The Venezuelan government in Caracas began fingerprinting some shoppers at state-run supermarkets. The fingerprinting started as a plan to combat the scarcity of food throughout the country. Many consumers that are weary of shortages have ridiculed the measure.
It is very difficult for Venezuelans, many of which have struggled for years to find basic goods like cooking oil, eggs, certain medicines and diapers.
Over 10 years ago, Hugo Chavez, the former President, implemented a byzantine exchange rate system in which the bolivar and the dollar don’t have an official exchange rate, and fluctuates depending on what you are using it to buy. This makes it difficult for importers of important goods.
You cant walk around the city without seeing long lines for everyday goods. Venezuelans often have to visit different markets to find what they are looking for. Another option is to purchase inferior substitutes. One has to network with friends to find where scarce products exist.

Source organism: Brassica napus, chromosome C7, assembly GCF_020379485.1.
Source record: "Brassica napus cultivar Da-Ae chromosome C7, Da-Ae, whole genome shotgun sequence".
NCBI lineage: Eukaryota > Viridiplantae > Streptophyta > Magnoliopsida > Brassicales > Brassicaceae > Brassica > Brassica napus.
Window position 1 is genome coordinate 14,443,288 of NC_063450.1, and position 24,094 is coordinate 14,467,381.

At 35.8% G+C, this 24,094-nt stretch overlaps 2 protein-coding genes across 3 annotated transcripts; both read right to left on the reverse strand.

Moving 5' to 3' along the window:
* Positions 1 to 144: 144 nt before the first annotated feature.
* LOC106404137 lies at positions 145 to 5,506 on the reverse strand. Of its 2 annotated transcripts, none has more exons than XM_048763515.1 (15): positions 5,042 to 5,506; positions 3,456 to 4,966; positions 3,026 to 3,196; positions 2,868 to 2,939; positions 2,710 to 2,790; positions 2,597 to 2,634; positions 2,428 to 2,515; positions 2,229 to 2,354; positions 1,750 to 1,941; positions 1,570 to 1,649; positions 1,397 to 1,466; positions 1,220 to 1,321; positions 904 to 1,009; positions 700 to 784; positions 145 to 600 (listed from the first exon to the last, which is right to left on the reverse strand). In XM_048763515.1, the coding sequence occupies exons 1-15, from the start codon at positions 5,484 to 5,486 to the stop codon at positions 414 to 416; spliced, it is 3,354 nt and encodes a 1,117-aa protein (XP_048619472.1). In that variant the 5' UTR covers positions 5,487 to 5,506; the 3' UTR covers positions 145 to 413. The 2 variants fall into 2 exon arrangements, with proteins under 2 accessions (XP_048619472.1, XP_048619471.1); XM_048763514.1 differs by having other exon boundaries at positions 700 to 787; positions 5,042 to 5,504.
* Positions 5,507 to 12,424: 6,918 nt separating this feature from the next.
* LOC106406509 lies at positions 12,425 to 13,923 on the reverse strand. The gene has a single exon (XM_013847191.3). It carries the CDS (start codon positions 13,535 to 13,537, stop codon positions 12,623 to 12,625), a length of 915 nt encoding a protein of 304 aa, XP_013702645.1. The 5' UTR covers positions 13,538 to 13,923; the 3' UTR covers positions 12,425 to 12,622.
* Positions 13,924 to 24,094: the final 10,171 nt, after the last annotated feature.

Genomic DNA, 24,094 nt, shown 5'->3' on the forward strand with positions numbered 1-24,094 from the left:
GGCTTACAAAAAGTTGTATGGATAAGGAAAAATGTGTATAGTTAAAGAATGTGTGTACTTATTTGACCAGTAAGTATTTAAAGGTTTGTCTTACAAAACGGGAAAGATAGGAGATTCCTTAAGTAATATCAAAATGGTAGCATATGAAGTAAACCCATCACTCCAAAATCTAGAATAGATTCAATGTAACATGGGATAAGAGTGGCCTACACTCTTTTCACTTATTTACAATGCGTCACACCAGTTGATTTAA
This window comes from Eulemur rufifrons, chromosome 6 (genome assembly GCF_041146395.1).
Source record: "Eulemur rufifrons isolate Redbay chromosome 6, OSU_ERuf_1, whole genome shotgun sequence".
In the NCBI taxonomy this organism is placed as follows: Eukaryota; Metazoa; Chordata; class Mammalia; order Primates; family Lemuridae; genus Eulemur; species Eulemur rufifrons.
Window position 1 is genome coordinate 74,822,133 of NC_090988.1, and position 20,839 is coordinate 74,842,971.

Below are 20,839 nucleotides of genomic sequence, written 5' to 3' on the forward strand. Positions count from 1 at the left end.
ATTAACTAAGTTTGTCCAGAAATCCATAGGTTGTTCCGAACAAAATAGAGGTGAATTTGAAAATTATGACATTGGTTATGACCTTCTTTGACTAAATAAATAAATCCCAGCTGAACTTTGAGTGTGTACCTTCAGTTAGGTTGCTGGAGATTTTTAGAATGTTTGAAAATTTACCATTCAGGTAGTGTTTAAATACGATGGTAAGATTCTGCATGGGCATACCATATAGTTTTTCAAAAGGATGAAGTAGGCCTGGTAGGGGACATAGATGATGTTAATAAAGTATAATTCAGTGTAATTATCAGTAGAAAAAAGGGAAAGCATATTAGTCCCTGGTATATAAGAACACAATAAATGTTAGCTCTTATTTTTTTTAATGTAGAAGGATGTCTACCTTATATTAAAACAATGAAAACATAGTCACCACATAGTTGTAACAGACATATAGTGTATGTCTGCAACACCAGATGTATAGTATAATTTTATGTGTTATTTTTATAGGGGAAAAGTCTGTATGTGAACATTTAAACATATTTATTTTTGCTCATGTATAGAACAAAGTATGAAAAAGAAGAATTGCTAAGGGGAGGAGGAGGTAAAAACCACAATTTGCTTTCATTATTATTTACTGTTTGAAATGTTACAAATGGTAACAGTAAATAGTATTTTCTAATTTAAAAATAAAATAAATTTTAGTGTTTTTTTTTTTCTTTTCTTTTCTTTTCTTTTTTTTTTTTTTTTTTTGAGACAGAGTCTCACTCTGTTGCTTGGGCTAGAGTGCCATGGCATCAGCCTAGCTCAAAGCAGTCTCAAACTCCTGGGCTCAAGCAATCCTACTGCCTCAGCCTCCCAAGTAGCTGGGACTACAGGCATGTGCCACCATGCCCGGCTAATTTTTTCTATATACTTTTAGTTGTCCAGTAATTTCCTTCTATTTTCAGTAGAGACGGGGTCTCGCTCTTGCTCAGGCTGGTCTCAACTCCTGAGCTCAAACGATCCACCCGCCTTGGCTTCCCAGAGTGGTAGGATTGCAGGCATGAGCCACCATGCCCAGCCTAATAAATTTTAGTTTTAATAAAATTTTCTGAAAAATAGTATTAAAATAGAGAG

The Venezuelan government blames the shortages on people who hoard goods and sell them in Columbia or for higher prices within the country. As a solution, President Nicolas Maduro decided to install a biometric system to keep people from being able to smuggle goods. Many of these are fixed price goods, allowing poorer Venezuelans the ability to buy them. This system will only allow for a certain allotment for each person and will guarantee that these cheap products remain on the shelves for everyone.
Many critics say that this is just a bandaid on a much larger problem of scarcity in the country but the Venezuela government has said officially that it has been successful and that 794 hoarders have been arrested. Other critics say this new system invades the citizen’s privacy.
Whatever the issue something needs to be done. Venezuelan food is some of the richest and tastiest food in the world. It would be a shame if people could not cook and innovate recipes because a lack of supplies.